Our economic leadership often is discussed by way of dollars, but it’s about much more than that. It’s about the well-being of the American people.

The economy has one purpose—to organize our labors to produce the goods and services that households need and desire. After all, the root word of economics refers to the household, which is the foundation of society.

Though much of the conversation here will be about competition, there is another way to frame it: freedom. The freedom to build, to innovate, and to decide what your family needs to thrive. It is through economic freedom that a healthy competitive market arises.

The economy isn’t a singular thing. It’s the collection of the work we all do in service to each other. That’s what gross domestic product is, not a dollar figure but rather a measure of some of the work we do for those around us.

This process produces the products that enrich and extend the length and quality of our lives while preserving the resource that is truly most scarce—our time. Perhaps the greatest blessing of a dynamic economy is that it frees our time to be spent with our families and in our communities.

Economic freedom allows us to use price signals to properly coordinate our work across billions of people the world over. It fosters the delicate process of experimentation and innovation required to improve quality of life and save time.

With our families and communities on our minds, people are naturally risk-averse. The economic structures produced by free peoples in free markets lean toward stability and resilience all on their own. Risk aversion is itself something of value.

However, these organic, prosperity-producing systems share the road with another entity, an entity that has the power to steamroll over road and sidewalk alike: the government.

The work of Greg Werden, a Mercatus scholar and former chief policy economist of the Justice Department‘s Antitrust Division, highlights a stark example. Federal antitrust policy of the 1960s sought to make virtually all vertical contractual restraints and vertical mergers illegal.

This policy had a disastrous impact on the ability to coordinate and produce resilient and innovative production chains, leaving our industry famously vulnerable in the decades that followed. This policy created chaos masquerading as competition.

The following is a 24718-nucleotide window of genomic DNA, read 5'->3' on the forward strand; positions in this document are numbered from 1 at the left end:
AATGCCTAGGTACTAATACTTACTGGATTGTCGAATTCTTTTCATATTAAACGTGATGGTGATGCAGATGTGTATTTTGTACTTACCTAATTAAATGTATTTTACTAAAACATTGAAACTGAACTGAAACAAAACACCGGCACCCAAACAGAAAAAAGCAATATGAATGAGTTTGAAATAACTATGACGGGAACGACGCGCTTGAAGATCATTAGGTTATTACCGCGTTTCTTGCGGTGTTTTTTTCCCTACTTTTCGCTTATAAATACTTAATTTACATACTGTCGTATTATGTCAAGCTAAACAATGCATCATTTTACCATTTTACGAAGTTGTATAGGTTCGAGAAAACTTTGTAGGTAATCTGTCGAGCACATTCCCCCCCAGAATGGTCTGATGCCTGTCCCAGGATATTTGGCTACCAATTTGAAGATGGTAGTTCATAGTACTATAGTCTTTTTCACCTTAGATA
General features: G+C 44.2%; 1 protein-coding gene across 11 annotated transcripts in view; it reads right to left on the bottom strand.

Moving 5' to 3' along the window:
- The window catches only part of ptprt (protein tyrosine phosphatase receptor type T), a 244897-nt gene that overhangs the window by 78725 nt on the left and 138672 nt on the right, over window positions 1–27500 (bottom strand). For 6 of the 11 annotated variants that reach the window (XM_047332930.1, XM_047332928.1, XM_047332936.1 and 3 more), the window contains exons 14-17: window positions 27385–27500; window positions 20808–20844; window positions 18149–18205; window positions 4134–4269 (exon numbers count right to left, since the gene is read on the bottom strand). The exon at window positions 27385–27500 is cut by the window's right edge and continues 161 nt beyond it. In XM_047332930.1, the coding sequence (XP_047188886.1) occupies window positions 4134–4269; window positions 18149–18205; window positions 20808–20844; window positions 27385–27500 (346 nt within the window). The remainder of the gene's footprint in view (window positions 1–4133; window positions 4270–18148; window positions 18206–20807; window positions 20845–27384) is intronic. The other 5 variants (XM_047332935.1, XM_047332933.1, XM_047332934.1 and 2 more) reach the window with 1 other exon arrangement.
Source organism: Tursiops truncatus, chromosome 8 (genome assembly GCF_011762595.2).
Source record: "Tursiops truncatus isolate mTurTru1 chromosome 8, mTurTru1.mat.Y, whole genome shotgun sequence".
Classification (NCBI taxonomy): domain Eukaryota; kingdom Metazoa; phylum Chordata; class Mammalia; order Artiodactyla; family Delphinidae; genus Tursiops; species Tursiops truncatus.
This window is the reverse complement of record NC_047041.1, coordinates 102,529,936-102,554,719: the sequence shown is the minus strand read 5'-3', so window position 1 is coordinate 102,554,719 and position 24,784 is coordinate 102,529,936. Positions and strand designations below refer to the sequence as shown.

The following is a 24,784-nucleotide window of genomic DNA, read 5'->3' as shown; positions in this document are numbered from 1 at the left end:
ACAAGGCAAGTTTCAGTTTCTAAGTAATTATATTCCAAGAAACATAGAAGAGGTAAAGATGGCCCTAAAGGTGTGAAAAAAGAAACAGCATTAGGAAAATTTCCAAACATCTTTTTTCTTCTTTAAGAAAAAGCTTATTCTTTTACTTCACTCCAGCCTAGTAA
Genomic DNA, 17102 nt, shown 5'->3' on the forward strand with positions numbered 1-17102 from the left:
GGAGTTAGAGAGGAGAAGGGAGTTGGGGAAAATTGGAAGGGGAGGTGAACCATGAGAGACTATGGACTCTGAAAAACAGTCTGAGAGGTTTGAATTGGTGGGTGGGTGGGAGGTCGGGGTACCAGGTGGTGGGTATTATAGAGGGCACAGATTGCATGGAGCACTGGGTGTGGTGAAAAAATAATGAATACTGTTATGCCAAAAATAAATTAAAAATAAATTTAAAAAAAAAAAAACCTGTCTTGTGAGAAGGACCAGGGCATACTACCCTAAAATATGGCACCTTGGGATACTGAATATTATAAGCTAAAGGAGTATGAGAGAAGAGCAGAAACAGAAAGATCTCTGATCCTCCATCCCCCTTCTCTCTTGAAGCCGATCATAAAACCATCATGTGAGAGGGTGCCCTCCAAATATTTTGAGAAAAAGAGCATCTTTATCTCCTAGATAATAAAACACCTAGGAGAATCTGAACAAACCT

Perhaps counterintuitively to some, large market share does not make you immune to competition. My own tenure as a Hill staffer was long enough to see efforts to regulate Walmart morph into efforts to protect companies such as Walmart from Amazon.

Blockbuster, of course, once had an impressive hold over the videotape rental market, and its one remaining store probably still does. However, most consumers have moved on to newer forms of content.

The common denominator here isn’t government action coming to the rescue. It’s the constant march of technological progress that freed American families from the limitations of the past.

We must be humble with how we wield the power of government. As a force monopolist, government isn’t checked by the limits we place on each other in a free market. Government isn’t accountable to the delicate process of coordination and innovation that improves quality of life.

Americans’ increasing sense of economic malaise may be traced back to the reckless use of government.

Until the Tax Cuts and Jobs Act of 2017, our tax system had been among the most punitive of investment and complex on the planet. Meanwhile, federal spending has driven the dollar’s value down by 45% over the last generation.

The government’s crowding out has added $350,000 in interest costs to a new, median-price home mortgage and denied many the dream of owning their own business.

Our regulatory state has strangled growth to the tune of perhaps $53,000 per household per year of lost quality of life.

These barriers to entry are especially acute for small and innovative businesses. In-house corporate lawyers and accountants offer benefits that no corner diner has access to. Many subsidies and regulations favor particular businesses over those of their competitors.

As a nation, we have properly romanticized the role of an innovator tinkering in their garage, from Henry Ford to Steve Jobs. With these government barriers, are we truly surprised that we’ve lost our economic resiliency and leadership?

If our efforts today are to be successful, we must carefully examine the most anti-competitive and most well-entrenched monopoly that exists: the government.

This is a lightly edited version of Stern’s June 5 testimony before the Senate Judiciary subcommittee on competition policy, antitrust, and consumer rights.